- Microchipping and Free Speech Survive Second Funnel: The second legislative funnel is this week. Bills that originated from the house, must be through committee in the Senate, and bills that originated in the senate must be through committee in the house. A bill that does not advance, is probably dead for the year. Here are a few of the bills from the House Judiciary committee that survived the second funnel.
HF 233/ HSB 31-Disclosure of Private Sexual Images
HF 233 is a uniform code bill that allows a civil action to be brought against someone who publicly shares a private sexual image of another without permission.
HF 259/ HSB 10- Microchipping
Prohibits employers from demanding or incentivizing the microchipping of employees.
HF 452/HSB 34-Massage Therapists and Human Trafficking
HF 452 requires persons who work as massage therapists or cosmetologists to immediately show their identification and permits if asked by a peace officer during an investigation. The bill also targets those who rent property to massage parlors involved in human trafficking.
HF 744/HSB 237-Free Speech
HF 744 protects the free speech of students and faculty in k-12 education and in college. The bill requires free speech training for students and faculty and provides penalties if free speech is unnecessarily restricted.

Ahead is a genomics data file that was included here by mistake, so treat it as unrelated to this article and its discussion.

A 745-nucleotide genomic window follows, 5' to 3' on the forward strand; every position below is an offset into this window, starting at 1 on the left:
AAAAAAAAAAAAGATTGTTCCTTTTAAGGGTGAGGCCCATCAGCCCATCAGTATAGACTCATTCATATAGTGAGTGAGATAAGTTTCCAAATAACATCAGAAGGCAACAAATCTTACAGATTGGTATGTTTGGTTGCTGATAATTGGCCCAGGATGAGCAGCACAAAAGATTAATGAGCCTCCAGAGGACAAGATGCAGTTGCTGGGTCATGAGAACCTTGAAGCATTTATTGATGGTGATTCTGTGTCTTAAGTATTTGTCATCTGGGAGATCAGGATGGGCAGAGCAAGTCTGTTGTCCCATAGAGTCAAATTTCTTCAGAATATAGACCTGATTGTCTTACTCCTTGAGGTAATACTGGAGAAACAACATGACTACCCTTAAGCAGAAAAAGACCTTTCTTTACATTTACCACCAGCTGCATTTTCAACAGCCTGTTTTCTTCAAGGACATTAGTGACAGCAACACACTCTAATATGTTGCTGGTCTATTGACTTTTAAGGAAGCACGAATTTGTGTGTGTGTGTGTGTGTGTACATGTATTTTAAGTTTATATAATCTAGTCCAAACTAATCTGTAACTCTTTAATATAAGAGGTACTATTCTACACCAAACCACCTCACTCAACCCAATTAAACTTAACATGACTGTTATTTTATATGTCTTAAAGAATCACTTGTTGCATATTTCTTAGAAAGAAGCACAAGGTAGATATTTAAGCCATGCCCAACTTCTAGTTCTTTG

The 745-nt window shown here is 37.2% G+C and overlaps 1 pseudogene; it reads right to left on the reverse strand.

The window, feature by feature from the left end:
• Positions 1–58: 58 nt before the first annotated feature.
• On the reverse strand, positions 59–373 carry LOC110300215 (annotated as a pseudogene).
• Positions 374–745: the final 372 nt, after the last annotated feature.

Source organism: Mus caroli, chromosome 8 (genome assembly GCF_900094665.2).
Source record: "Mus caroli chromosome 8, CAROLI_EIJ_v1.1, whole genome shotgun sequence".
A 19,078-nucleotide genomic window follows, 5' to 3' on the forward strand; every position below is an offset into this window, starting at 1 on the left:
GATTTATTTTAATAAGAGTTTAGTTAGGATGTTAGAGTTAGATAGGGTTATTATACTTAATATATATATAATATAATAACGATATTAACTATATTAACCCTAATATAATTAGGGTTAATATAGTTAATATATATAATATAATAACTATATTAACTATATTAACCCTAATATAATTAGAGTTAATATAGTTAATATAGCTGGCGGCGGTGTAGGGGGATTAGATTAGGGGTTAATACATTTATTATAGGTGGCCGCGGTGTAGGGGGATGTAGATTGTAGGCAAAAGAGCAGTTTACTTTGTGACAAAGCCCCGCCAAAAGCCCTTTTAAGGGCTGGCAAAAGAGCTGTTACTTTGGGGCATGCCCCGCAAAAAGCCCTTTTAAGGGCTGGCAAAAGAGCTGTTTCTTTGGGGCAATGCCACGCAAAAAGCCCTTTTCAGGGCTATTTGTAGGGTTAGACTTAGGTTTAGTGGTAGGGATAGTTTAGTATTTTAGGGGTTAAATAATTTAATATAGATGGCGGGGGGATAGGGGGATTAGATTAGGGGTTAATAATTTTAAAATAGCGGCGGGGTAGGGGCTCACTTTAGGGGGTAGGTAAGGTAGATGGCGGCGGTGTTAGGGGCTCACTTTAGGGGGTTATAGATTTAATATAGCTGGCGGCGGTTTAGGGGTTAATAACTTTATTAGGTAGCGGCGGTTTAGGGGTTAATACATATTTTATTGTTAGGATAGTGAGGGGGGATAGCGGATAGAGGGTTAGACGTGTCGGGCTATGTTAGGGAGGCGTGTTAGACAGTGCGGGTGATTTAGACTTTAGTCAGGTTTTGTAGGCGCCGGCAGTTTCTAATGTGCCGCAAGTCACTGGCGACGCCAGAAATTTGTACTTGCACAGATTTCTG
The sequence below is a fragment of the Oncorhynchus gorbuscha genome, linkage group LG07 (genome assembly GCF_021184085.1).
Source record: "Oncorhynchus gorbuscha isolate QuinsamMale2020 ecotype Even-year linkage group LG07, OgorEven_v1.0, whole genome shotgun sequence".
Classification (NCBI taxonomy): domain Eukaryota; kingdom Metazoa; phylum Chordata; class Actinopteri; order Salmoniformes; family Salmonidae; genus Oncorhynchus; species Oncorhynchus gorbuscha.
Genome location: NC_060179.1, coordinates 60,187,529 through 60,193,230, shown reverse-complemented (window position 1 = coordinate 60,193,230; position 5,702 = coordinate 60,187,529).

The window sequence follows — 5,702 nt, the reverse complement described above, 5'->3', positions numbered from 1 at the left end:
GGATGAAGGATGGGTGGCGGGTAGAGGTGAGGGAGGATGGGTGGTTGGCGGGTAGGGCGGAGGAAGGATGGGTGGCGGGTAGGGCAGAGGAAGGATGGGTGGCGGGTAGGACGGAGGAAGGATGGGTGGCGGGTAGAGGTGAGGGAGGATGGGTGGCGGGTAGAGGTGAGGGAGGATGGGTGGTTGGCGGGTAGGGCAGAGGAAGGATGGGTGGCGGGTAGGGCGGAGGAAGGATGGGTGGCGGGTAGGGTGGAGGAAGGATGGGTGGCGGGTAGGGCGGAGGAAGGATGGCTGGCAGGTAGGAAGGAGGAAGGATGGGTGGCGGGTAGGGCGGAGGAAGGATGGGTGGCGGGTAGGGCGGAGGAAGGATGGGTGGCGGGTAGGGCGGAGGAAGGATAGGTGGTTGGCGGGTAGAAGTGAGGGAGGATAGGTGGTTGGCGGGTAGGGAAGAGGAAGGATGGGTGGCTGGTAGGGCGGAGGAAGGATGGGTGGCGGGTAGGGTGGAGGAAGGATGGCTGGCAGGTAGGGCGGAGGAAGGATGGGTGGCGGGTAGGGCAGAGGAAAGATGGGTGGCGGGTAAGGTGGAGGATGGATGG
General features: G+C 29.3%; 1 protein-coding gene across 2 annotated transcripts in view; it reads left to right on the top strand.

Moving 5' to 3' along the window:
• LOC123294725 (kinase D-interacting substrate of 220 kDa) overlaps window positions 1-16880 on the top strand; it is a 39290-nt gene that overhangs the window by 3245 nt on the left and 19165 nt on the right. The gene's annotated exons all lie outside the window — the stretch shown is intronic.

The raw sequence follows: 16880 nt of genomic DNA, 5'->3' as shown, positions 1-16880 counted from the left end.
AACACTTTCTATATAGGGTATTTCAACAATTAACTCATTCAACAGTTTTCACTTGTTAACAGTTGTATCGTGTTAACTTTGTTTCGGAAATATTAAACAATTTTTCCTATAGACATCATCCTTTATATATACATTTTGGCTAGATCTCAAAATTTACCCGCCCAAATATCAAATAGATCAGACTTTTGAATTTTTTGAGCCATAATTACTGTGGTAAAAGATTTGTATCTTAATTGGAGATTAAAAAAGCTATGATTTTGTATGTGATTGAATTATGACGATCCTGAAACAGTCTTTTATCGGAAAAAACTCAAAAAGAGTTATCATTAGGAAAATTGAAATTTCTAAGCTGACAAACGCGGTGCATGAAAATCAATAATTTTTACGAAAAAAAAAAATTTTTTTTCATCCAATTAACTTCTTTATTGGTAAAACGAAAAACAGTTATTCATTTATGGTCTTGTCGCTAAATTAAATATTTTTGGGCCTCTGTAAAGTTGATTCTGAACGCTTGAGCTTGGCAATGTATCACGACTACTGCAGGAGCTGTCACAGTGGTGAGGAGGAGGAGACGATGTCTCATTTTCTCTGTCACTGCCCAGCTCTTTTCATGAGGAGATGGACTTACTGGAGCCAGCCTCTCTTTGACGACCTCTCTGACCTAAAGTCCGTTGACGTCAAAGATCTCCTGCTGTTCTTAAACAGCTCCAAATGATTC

SF 172/ HF 281 Sex Act -
Expands the definition of sex act to close loopholes in the law.
STATUS-Sent to Governor
SF 240/ HF 295- Custodial Trusts
Statutory framework is created for a simple trust. It allows any kind of property to be made the subject of a transfer to a custodial trustee for a beneficiary. These types of trusts help Iowans who do not have a lot of assets and don’t need costly estate planning. The bill also provides for monitoring and enforcing custodial trusts.
STATUS-Signed by the Governor
SF 253/ HF 425- Sex Abuse 2nd Degree
SF 253 changes the definition of “child” in sexual abuse 2nd and 3rd degree. Under current law a “child” in these crimes is considered someone under the age of 12, SF 253 changes the definition to someone under the age of 14. Under current law, a person who sexually abuses an 11-year-old faces a 25 year sentence with a 70 percent mandatory minimum, whereas the exact same abuse done to a 12-year-old is only subject to a 10 year punishment with no minimum sentence.
STATUS-Sent to Governor
And the good news is:
Assistance for Renters and Homeowners Available: